Discover delivers entertaining, relevant, and thought-provoking science content that feeds the mind and fuels the imagination. With more than five million readers, Discover is the leading science magazine aimed at the general public, covering topics ranging from global warming and black holes to Neanderthals and robots.
Plants, they're just like us.
We begin our lives as, really, parasites. A baby may bring some joy into the world, but it's not contributing much beyond that. It takes feeding, cleaning, protecting, teaching and money to polish a human being into something approaching societal worth. After all, David Attenborough wouldn't have been Sir David Attenborough without Frederick and Mary.Blakea attenboroughi shares at least one thing with its namesake — they both needed a bit of help to get off t
You don't need hands to be right- or left-handed. Many kinds of animals have shown a preference for using one side of their body or the other. They include apes, whales, dogs, cats, cows, toads, fish and even honeybees. Now, with data from a rather unsavory source, researchers have found evidence for "tuskedness" in elephants.
Although humans aren't alone in having handedness, we do seem to have the most extreme bias as a species. Other animals seem more evenly divided between righties an
We've featured so many studies that reinforce stereotypes on this blog that we have a whole category full of them. So it was refreshing to find this study, which set out to test whether blondes are actually dumber than people with brown, red, or black hair. More specifically, the author crunched data from a large survey of young baby boomers, which conveniently included both hair color and IQ information for most respondents. He found that not only are blonde women not dumb--they're actually
You probably see a cylinder when you look at the illusion above. But how our brains translate two intersecting sheets of moving dots into a 3D image reveals telling differences in visual perception that could perhaps help diagnose autism spectrum disorder.
It's been shown that people with autism are better at picking out the details of complex images, at the cost of understanding what all those details mean when put together. This can mean seeing the trees, but not the forest, or the stro
Three papers, published together in Science today, add up to a paradigm-shoving conclusion: Key aspects of what we think of as modern human behavior evolved more than 300,000 years ago, a radical revision to the evolutionary timeline.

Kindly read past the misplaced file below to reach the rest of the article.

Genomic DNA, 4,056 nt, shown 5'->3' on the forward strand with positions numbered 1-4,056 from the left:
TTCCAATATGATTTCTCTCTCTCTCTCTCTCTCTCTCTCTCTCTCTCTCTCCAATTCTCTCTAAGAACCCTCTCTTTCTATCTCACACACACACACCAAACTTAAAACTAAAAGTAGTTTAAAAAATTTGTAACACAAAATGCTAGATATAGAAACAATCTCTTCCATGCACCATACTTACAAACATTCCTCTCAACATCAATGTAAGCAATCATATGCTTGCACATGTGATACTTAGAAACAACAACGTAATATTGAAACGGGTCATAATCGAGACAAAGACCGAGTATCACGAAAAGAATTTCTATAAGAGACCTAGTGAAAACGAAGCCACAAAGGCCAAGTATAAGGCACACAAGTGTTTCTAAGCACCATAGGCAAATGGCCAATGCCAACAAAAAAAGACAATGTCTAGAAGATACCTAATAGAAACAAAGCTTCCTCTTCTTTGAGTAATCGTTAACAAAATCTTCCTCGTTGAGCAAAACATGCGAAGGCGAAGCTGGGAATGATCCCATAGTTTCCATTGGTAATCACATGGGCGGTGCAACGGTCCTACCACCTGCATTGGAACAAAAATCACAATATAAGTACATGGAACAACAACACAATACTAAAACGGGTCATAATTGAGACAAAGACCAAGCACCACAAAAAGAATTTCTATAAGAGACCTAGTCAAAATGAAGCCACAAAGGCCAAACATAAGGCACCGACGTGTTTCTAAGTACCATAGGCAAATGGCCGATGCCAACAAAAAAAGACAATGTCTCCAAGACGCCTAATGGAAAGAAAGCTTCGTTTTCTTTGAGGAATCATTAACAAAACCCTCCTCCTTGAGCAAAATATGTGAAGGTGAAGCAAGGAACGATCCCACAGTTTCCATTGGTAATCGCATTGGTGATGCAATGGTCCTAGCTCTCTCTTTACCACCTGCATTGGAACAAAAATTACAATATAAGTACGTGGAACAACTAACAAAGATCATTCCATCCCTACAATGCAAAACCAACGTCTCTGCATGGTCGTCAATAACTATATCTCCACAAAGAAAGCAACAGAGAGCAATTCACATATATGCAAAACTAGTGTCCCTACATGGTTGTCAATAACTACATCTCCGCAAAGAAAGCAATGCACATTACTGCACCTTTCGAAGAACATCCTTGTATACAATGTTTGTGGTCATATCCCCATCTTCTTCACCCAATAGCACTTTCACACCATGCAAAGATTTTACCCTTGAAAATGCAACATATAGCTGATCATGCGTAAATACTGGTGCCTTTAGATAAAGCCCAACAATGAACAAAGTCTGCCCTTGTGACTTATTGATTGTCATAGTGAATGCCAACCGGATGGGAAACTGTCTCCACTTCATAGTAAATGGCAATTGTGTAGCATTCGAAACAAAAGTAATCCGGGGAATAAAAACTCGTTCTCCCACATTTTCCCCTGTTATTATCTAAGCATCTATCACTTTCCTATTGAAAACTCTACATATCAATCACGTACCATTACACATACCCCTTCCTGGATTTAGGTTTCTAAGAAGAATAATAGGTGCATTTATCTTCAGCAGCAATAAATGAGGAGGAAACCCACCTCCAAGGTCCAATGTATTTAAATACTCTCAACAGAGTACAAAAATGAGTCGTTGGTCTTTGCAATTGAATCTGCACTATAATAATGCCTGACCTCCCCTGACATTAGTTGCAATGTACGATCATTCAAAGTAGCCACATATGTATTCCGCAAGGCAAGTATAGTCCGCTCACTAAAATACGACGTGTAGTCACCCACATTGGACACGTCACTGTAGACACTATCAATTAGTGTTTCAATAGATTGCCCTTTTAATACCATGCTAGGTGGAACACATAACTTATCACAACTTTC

To understand the significance of the trio of studies, let's take a brisk walk through recent changes in our understanding of human evolution. For decades, the consensus was that Homo sapiens evolved around 200,000 years ago in Africa, with anatomically mo
Hey, sex happens. And apparently, whenever our ancestors met up with other members of the genus Homo, it happened a lot. New genetic analysis published today reveals previously unidentified evidence of interbreeding between Homo sapiens and Denisovans, a branch of our family tree not even known to science until a decade ago.
You remember the Denisovans, right? Researchers uncovered a piece of pinky finger and a few other fossil fragments in Denisova Cave, in the Altai Mountains of Siber
When a volcano erupts, it can spew a cloud of ash miles into the stratosphere. It makes for an impressive sight, and an even more impressive amount of sheer material — large eruptions can loft cubic miles of rock and ash skyward.
And, to add to the wow factor, the clouds sometimes spawn their own lightning. As the cloud swirls chaotically in its journey skyward, the jagged ash particles are rubbed against one another, causing static electricity to accumulate. Static electricity in nature
We all know drones offer unique views from above, but give ‘em a hand and they can do a whole lot more. With a functioning arm they could better enter tight areas or lend a hand in gathering samples.
Taking inspiration from origami, a team of researchers from Seoul National University in Korea created a deployable arm that easily attaches to a drone and unfurls when needed. In the past, origami-inspired designs were limited because they aren’t exactly structurally sound. Researchers, howe
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